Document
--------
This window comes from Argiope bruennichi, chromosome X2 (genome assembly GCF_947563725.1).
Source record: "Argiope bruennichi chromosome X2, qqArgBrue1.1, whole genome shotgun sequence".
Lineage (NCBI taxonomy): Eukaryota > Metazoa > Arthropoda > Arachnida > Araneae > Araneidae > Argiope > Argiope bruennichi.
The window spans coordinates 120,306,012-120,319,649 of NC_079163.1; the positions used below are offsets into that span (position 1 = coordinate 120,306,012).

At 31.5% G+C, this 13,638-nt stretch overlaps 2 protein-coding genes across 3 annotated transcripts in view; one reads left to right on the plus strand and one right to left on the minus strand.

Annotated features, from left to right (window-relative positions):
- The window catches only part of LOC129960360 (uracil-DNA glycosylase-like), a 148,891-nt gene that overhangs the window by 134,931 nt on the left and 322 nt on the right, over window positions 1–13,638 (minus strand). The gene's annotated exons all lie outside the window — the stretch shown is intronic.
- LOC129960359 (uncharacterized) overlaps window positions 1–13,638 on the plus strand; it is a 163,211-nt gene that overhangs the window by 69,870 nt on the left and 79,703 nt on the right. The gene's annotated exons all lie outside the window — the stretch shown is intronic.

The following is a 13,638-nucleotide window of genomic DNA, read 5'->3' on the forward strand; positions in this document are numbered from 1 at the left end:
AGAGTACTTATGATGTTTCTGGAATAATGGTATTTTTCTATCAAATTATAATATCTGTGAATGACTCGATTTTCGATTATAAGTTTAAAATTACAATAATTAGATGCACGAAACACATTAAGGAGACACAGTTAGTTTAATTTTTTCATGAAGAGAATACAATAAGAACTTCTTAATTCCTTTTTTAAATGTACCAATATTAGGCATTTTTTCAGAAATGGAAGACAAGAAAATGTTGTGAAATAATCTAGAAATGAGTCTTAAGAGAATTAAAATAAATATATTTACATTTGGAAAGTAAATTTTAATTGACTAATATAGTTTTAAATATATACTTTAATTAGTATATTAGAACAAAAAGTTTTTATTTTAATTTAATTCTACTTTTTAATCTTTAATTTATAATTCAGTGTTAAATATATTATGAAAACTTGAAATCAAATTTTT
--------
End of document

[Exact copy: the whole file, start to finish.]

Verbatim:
This window comes from Argiope bruennichi, chromosome X2 (genome assembly GCF_947563725.1).
Source record: "Argiope bruennichi chromosome X2, qqArgBrue1.1, whole genome shotgun sequence".
Lineage (NCBI taxonomy): Eukaryota > Metazoa > Arthropoda > Arachnida > Araneae > Araneidae > Argiope > Argiope bruennichi.
The window spans coordinates 120,306,012-120,319,649 of NC_079163.1; the positions used below are offsets into that span (position 1 = coordinate 120,306,012).

At 31.5% G+C, this 13,638-nt stretch overlaps 2 protein-coding genes across 3 annotated transcripts in view; one reads left to right on the plus strand and one right to left on the minus strand.

Annotated features, from left to right (window-relative positions):
- The window catches only part of LOC129960360 (uracil-DNA glycosylase-like), a 148,891-nt gene that overhangs the window by 134,931 nt on the left and 322 nt on the right, over window positions 1–13,638 (minus strand). The gene's annotated exons all lie outside the window — the stretch shown is intronic.
- LOC129960359 (uncharacterized) overlaps window positions 1–13,638 on the plus strand; it is a 163,211-nt gene that overhangs the window by 69,870 nt on the left and 79,703 nt on the right. The gene's annotated exons all lie outside the window — the stretch shown is intronic.

The following is a 13,638-nucleotide window of genomic DNA, read 5'->3' on the forward strand; positions in this document are numbered from 1 at the left end:
AGAGTACTTATGATGTTTCTGGAATAATGGTATTTTTCTATCAAATTATAATATCTGTGAATGACTCGATTTTCGATTATAAGTTTAAAATTACAATAATTAGATGCACGAAACACATTAAGGAGACACAGTTAGTTTAATTTTTTCATGAAGAGAATACAATAAGAACTTCTTAATTCCTTTTTTAAATGTACCAATATTAGGCATTTTTTCAGAAATGGAAGACAAGAAAATGTTGTGAAATAATCTAGAAATGAGTCTTAAGAGAATTAAAATAAATATATTTACATTTGGAAAGTAAATTTTAATTGACTAATATAGTTTTAAATATATACTTTAATTAGTATATTAGAACAAAAAGTTTTTATTTTAATTTAATTCTACTTTTTAATCTTTAATTTATAATTCAGTGTTAAATATATTATGAAAACTTGAAATCAAATTTTT